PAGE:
(It took a minute to line up the following photo just right...)
The boro were mostly mounted on canvas stretchers like this. Combined with the original interior features of the building, this gave the boro a different feeling from how they would have originally appeared. Plus, of course, what we are viewing is often the back of the boro fabric - the front would often have neatly turned repairs in the style of reverse applique, while the backs show the overlapping patches with simple running stitch holding them in place.
I have included some of the information panels, not in any particular order. There was no set flow through the exhibition space and no individual labels on any of the pieces. You were free to enjoy them on a very intuitive level. As usual, left click the photos to enlarge.
This is the back of a yogi or kimono shaped top futon quilt - it may be the lining rather than the outer fabric. In use, this would have had heavy padding. It is easy to tell that it is yogi rather than noragi (work wear) because of the length, the gussets under the sleeves and the width - anyone who could wear that as a work jacket would have to be a giant.
This was one of our favourites. It is for sale (£25,000). I think all the pieces are for sale, with some already sold, but the price list isn't displayed.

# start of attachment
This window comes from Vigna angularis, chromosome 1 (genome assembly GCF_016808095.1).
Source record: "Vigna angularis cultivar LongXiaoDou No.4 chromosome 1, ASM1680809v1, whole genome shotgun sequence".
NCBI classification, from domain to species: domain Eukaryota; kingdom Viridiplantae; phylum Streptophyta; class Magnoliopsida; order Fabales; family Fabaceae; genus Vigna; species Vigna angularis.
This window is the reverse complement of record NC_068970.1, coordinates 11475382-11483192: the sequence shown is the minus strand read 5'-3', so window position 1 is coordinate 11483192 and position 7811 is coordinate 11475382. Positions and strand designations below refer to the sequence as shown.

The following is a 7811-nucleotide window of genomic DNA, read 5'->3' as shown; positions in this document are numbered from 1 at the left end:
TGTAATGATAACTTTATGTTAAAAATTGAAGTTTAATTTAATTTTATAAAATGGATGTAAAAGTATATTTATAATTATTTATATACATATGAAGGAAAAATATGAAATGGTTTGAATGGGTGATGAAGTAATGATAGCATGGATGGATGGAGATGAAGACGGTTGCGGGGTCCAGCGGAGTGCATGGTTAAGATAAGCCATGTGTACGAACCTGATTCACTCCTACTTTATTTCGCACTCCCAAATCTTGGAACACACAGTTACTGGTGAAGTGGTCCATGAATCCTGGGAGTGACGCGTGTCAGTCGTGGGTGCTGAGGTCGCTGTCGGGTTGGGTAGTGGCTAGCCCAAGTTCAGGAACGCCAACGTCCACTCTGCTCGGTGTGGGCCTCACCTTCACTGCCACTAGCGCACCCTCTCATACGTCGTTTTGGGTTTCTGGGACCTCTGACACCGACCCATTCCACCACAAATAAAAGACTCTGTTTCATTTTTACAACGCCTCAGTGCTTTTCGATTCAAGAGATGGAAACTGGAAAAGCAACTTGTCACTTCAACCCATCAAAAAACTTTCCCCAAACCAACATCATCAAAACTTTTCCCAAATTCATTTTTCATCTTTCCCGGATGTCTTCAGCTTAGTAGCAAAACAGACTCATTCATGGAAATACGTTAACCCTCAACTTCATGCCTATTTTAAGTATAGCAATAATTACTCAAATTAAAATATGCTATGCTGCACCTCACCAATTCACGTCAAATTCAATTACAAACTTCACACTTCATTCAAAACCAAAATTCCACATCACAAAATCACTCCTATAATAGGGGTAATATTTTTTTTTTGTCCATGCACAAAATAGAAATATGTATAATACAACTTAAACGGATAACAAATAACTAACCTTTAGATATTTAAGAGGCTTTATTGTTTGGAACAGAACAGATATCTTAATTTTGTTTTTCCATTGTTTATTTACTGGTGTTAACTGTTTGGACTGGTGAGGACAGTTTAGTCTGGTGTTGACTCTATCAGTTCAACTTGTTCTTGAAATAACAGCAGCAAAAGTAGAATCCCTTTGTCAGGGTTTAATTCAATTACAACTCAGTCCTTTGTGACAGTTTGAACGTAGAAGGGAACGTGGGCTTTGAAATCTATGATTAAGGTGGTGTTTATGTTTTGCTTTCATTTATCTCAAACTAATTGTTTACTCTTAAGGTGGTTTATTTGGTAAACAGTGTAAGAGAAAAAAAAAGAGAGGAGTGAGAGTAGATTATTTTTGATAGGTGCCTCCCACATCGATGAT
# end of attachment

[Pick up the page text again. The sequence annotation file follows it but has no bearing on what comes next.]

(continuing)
Vikings at the British Museum was interesting and I'm glad we got to see it before our museum membership ran out (no need for a timed ticket). I went to the 1980 Vikings exhibition too. This time, a lot of the smaller pieces were displayed in recessed wall cabinets, which made viewing difficult as two or three people effectively blocked the view for others - in 1980, I remember central glass cases, and a less crowded exhibition (although I went to see that on a Saturday). Also the linear exhibition layout bottlenecked right at the start this time - the same thing happened with the Pompeii exhibition last year. Although the exhibition set out to "place warfare and warrior identity at thecentre of what it meant to be a Viking", there seemed to be more emphasis initially on the Vikings as traders and settlers, whereas the 1980 exhibition (if I remember right) seemed to have focus more on the Vikings as warriors. Weaponry, ships and beliefs were left to the final room, which housed the remains of the longship Roskilde 6 in a massive metal skeleton cradle, on loan from the Viking Ship Museum. Read some reviews with photos here , here and here. There will be a cinema screening of the exhibition on 24th April and the exhibition is open until 22nd June 2014. Watch a video clip of the exhibition here.
Vikings was interesting but I am really glad we didn't miss Boro, which continues until April 26th.